Behind the News

Posted in Behind the News

The challenge of brevity in the digital age

, by John Daniszewski

News in the digital age comes in short — often very short — bursts, straight to our mobile phones, smart watches, tablets and computer screens.  Sometimes these short takes are all an audience will read, not the longer story that follows. That’s why we need to get them right.

Posted in Behind the News

National AP climate change analysis sparks local reports

, by Lauren Easton

An AP analysis of 30 years of temperature change data from the National Oceanic and Atmospheric Administration has been echoed and localized by dozens of member newspapers.

Posted in Behind the News

How and when we report on suicides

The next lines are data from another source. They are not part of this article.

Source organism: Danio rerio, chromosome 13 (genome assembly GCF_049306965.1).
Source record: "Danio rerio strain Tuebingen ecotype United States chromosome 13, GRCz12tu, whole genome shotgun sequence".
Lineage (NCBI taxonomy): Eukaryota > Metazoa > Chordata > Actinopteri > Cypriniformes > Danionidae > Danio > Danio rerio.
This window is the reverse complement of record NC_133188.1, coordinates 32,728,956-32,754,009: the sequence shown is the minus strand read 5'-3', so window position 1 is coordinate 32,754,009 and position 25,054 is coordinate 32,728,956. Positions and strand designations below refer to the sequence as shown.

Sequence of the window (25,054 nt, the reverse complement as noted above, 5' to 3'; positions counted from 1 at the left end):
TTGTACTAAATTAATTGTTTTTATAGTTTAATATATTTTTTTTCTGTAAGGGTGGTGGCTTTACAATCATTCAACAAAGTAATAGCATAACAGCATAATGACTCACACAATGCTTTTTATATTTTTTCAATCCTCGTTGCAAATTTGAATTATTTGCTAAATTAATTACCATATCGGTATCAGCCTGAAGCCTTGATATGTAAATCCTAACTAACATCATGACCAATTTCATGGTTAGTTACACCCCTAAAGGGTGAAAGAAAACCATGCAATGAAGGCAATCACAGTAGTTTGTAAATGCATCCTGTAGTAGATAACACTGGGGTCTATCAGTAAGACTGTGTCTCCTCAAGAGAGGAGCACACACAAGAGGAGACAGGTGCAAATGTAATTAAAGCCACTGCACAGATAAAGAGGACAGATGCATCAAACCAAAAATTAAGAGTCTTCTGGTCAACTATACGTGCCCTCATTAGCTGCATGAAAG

, by John Daniszewski

AP policy on reporting suicides, spelled out in the AP Stylebook, is “to not go into detail on the methods used.” There has been a robust discussion in our newsrooms about what this means — how far do we go in discussing methods of suicide by celebrities? Are we depriving readers of essential information on a story if we are too opaque? 

Posted in Behind the News

Scrambling to secure video exclusives of traveling North Korean official

, by Lauren Easton

Ahead of an announcement by President Donald Trump that a top North Korean official would travel to the U.S. for talks about an upcoming summit between the two countries, a sharp-eyed AP journalist spotted Kim Yong Chol en route and set off a worldwide scramble.

Posted in Behind the News

AP Syria missile photos dominate front pages

, by Lauren Easton

As the United States, Britain and France launched air strikes on Syria early Saturday, AP photographer Hassan Ammar, in Damascus, captured remarkable photos that ran on the front pages of some 100 newspapers across the globe.

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